Academy of Art University student Linh La premiered her first-ever New York Fashion Week (NYFW) collection at the 12th Annual Supima Design Competition on Sept. 5 at Pier 59 Studios. Excited to be able to showcase her collection, La mentioned that the occasion was “… a great opportunity to move forward, challenge and broaden skills, and learn so much more.”
The Supima Design Competition partners with some of the top fashion schools in the country as a way for students to present their collections during NYFW, a chance to win a $10,000 prize, and work alongside womenswear design mentors like Bibhu Mohapatra. The eight finalists selected for the competition rank at the top of their classes from schools like the Academy, Fashion Institute of Technology, and Parsons School of Design.
According to La, designers in the competition are required to use “five types of fabric from Supima—jersey, shirting, velveteen, denim, and cotton [twill], for the majority of the looks.” Based on the specification outlined in Supima’s overview, the competing designers were instructed to create a “capsule collection of women’s evening wear that highlighted the unique characteristics of Supima cotton.” In addition to fulfilling these requirements, the judging was based on “originality, execution, and ability to showcase Supima, America’s luxury cotton.”
Design competitions allow for the greatest innovation, without stifling creativity. This rang true at this year’s Supima Design Competition Fashion Show (Spring/ Summer 2020) at NYFW. Designers were able to showcase looks with inspiration from many backgrounds and cultures. NYFW Founder Fern Mallis described this year’s showcase as “the most optimistic group of collections I’ve seen in years. The prints, the colors, the energy, it makes me feel good that these students are in a place where they feel good about the future and they’re optimistic about the cotton and the prints, and what they’re able to do with it.”
La’s collection was inspired by the sculpture artist Judith Scott. La describes her as “a truly remarkable visionary with Down syndrome, who used random objects and fabrics, wrapping the items in interesting ways to create textures and sculptures.” The artist’s technique inspired La to do the same, creating texture and shape with the help of scraps she was able to collect. La’s collection featured monochromatic looks with small pops of sculptured color. The looks were polished and chic, featuring mainly whites, blacks, and greys.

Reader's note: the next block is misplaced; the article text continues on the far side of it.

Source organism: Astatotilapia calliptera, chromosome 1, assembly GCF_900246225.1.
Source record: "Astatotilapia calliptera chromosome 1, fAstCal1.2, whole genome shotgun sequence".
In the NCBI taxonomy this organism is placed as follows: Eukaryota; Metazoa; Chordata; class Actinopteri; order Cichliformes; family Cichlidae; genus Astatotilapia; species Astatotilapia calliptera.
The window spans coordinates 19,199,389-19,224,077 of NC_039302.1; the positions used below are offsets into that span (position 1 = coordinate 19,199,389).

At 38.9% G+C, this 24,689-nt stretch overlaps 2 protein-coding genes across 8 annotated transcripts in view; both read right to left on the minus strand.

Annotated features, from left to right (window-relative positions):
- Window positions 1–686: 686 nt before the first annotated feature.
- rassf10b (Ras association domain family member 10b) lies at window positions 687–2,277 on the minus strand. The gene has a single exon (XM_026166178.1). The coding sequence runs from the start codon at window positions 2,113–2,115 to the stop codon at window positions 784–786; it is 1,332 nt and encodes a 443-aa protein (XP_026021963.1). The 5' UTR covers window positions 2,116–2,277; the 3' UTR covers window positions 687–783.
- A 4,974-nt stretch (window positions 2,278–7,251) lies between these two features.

La wanted to use as much of the Supima fabric as possible. She was able to create added volume with the Supima shirting fabric and enhanced draping with the Supima jersey. La’s favorite look from her collection is the “Snow Queen,” an all-white sheath pleated dress with a smocked jacket created completely out of Supima denim. She enjoyed working with the Supima denim the most because “it created a more structured look with gathering and smocking.”
Although La wasn’t the winner of the competition, she was excited for the opportunity to participate and show her collection at NYFW. She also wishes she could have had the opportunity to show Judith Scott her collection; unfortunately, the artist passed a few years ago.
The Supima Design Competition judges are industry professionals, some of whom represented publications like The Daily Front Row, Harper’s Bazaar, Instyle and Fashionista. Supima fabrics were provided by a host of sponsors like Brooks Brothers, Uniqlo, and Tintex. The fashion show was hosted by fashion influencer Blair Eadie.
To learn more about Supima cotton and the competition visit: www.supima. com/design-competition.
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